Yesterday I had the privileged of assisting and preaching at the funeral of a 25-year-old young man. His name was Josh and I have known him since he was around 9 years old. He was a young man with a quick wit, loving heart and a smile that revealed everything it should.
If I have learned nothing over the years of being in ministry, particularly in dealing with death and dying I have learned one thing; no have learned three things. First is that grief demands to know why. The second is that grief also drives one to think of “what if.” Finally, we as a people somehow have not fully accepted the reality of Jesus death and salvation.
There is no answer to the question why. It is life and because of the sin of Adam we are doomed to die. The concept of what if will drive one to imagine how they or their love one could have changed the outcome. When a young person dies that same “what if” will haunt one at each stage of life when friends graduate from college, marry, have children, get promotions or recognitions. This will be with their parents for every stage of Josh’s relatives, and friend’s lives.
The third is for me something that makes me as a minister feel like a failure. Let me use a well-known passage to illustrate. John 3:16 says, God so loved the world that he sent his only Son so that those who believe man not perish but have eternal life.” It could not be clearer belief in Jesus is the one thing required for eternal life. Now our belief does demand a response that shows up in everything we do, everything we say and it will be visible to anyone who sees us. They will know we are Christians by our words and actions.
But during my ministry to the terminally ill, I have prayed with them, spoke to them of the truth of belief and the words of scripture. But in response 99.9% of the time the response I get back from them is “I hope.” Hope is the best we can seem to accept. Hope that the life, death and resurrection of Jesus mean exactly what God said it was all about. Hope that God is telling the truth when he says “your sins I forgive and your guilt I remember no more.” Why is it we still carry the burden of sins we have committed for the entirety of our lives when God says he has forgotten.
As a member of the clergy, I accept the failure as ours for failing to do as Paul who “preached Christ and him crucified.” We as church spend the majority of our time teaching our community doctrine and dogma. But if today’s gospel does not show us anything it shows us the key to overcome doubt. It shows us how to change “I hope” to “I believe.”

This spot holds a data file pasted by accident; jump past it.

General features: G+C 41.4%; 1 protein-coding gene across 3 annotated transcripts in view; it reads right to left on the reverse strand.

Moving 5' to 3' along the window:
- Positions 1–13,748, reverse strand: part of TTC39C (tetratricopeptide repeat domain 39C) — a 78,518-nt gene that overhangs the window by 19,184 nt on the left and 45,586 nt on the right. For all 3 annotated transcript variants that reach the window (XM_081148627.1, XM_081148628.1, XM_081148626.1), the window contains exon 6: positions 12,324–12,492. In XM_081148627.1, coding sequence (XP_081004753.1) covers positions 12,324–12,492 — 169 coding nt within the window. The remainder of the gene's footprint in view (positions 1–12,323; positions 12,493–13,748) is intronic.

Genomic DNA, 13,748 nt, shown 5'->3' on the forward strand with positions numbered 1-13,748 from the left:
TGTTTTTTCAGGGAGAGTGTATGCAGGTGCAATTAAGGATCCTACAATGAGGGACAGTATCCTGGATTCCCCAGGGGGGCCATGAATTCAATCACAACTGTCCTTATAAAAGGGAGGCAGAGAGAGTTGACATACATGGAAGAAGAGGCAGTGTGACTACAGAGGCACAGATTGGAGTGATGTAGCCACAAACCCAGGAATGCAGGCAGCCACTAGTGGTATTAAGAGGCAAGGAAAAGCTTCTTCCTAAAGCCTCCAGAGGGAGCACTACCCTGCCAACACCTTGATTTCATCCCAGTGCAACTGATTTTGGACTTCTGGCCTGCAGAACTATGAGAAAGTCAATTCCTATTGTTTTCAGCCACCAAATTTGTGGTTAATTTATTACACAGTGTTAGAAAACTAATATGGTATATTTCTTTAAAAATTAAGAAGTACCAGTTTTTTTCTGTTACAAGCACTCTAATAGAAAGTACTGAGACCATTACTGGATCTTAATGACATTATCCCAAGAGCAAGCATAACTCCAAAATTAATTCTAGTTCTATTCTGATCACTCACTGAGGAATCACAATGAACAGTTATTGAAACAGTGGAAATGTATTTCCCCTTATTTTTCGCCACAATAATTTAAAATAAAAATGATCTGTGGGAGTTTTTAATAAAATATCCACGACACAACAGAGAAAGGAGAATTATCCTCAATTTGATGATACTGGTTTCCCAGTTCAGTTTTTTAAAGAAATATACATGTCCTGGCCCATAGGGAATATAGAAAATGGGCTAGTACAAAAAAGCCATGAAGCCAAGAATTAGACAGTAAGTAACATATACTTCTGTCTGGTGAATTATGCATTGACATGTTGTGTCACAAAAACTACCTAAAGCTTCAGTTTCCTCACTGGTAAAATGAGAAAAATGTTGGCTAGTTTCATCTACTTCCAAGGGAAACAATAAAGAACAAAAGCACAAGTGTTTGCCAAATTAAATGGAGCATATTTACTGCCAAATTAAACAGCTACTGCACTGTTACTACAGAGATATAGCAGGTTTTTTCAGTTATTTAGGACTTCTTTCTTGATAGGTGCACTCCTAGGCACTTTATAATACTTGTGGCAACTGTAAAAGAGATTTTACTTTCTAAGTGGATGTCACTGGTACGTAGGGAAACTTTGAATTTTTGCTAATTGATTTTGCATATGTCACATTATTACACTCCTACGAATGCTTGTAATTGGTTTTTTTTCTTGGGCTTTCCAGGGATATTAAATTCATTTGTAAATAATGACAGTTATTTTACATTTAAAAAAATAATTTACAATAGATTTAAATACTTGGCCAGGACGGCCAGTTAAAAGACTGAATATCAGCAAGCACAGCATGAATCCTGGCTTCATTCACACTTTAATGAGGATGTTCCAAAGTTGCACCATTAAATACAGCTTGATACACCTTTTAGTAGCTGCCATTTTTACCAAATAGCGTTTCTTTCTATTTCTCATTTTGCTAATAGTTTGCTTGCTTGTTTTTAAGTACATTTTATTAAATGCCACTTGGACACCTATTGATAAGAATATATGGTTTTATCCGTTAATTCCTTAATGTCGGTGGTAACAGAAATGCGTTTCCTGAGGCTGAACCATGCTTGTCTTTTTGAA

Jesus knew when he appeared to the disciples that Thomas would not be there. He knew that the questions of Thomas would be the questions of thousands of us. He also knew that to believe with that same kind of understanding would only come from a personal encounter with him. The story of Thomas was given to us to show us that doubts without seeking to satisfy those doubts is in itself a barrier to believing what Christ death means for us.
So in the end that upper room experience led those to know that there needs to be an experience of Jesus for each of us personally. That is a critical step for us to make at some point in our spiritual journey. The only question is can we find our way to an upper room and wait in prayer for the presence of Christ and the in filling of the Holy Spirit? One key to find a way to that experience is the community of believers who want to share their experience with you as the disciples did with Thomas. Thomas, we have seen the Lord! The key is the Holy Spirit whom Christ in that upper room the night before he died said “he will teach you and remind you of all I ever said and did.” The key is can you shed doubt and step out of your comfort zone to step on water and walk toward Jesus. Doubt is overcome by moving toward Jesus.
One last thought all the above is about us. Thinking of Josh got me there. Josh died of an overdose and his parents were brave enough not to hide that fact. Josh died because he listened to a lie told to him that the way to happiness was to find it in a liquid. Jesus embraced Josh at the moment of his death because God saw the glory he created and Josh’s failure he remembered on more. We should in all things focus on the love and mercy of Jesus